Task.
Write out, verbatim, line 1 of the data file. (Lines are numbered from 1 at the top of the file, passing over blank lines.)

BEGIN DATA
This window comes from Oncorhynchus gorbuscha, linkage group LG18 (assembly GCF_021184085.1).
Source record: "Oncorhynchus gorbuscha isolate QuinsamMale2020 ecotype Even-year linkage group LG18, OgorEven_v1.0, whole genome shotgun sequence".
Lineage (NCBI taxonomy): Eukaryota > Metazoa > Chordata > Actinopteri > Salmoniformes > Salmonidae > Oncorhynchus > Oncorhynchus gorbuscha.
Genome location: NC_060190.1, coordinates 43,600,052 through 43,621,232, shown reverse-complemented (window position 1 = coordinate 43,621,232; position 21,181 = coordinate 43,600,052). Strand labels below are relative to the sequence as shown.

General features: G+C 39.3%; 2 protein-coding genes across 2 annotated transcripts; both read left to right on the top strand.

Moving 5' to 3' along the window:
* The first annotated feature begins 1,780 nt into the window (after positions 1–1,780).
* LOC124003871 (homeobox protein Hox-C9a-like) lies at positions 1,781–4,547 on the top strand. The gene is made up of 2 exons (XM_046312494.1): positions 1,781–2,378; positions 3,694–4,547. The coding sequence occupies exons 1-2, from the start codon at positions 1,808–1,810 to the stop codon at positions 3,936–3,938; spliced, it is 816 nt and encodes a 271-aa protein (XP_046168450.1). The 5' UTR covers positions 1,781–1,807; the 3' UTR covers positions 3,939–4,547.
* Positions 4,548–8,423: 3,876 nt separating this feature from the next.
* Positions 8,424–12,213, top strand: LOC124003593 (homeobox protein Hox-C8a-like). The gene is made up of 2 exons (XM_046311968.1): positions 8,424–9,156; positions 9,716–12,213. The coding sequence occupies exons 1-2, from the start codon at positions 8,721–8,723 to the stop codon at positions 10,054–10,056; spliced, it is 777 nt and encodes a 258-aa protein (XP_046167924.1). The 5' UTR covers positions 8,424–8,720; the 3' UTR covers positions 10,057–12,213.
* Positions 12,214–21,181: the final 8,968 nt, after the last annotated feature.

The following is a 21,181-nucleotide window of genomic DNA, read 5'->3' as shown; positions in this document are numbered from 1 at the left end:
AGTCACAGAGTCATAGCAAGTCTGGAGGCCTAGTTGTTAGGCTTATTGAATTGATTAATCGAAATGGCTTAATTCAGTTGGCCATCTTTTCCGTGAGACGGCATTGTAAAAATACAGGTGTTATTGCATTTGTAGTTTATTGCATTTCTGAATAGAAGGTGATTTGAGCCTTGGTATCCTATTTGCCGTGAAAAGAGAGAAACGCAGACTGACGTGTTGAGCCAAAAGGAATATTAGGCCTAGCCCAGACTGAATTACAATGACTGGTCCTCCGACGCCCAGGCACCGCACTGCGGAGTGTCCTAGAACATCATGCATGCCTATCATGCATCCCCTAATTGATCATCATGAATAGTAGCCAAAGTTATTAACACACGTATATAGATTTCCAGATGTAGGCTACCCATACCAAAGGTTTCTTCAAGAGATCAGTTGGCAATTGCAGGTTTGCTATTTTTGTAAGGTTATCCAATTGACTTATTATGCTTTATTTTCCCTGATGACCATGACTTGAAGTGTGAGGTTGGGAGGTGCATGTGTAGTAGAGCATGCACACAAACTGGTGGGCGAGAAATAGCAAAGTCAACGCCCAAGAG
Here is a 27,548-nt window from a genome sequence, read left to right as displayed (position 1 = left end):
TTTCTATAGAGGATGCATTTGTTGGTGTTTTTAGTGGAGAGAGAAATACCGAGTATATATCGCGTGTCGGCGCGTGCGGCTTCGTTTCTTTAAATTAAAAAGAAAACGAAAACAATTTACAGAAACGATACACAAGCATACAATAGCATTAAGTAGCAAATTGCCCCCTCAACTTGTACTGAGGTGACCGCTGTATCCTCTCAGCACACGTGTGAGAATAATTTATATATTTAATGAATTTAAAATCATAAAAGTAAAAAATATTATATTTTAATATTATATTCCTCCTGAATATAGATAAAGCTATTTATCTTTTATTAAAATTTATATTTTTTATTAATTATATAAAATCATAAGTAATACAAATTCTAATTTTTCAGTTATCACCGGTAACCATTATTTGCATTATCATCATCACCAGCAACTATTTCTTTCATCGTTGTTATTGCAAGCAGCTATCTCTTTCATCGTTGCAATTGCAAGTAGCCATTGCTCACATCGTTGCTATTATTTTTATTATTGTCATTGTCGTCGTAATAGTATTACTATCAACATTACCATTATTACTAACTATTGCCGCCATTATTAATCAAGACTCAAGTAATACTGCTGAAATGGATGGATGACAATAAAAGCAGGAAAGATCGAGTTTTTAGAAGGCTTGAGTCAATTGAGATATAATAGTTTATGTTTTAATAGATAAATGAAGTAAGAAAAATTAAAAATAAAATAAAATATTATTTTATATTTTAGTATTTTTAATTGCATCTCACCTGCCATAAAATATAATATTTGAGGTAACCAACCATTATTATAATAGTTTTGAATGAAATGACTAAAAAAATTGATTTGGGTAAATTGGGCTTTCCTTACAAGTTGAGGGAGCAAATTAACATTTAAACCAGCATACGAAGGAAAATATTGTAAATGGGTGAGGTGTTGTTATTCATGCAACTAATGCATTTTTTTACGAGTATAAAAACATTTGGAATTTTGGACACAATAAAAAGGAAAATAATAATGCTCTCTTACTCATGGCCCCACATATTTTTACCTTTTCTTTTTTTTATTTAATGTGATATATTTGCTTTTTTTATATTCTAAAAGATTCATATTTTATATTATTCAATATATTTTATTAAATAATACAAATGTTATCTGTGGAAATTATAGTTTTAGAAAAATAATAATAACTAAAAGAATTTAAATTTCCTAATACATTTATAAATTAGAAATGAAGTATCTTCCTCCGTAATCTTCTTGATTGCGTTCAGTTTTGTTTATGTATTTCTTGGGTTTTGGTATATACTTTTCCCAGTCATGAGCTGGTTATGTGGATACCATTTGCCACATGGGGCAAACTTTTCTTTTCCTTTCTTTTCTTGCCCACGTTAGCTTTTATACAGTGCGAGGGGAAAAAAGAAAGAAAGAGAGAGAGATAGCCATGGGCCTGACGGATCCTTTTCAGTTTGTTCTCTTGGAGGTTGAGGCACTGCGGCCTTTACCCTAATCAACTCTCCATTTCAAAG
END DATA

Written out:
This window comes from Oncorhynchus gorbuscha, linkage group LG18 (assembly GCF_021184085.1).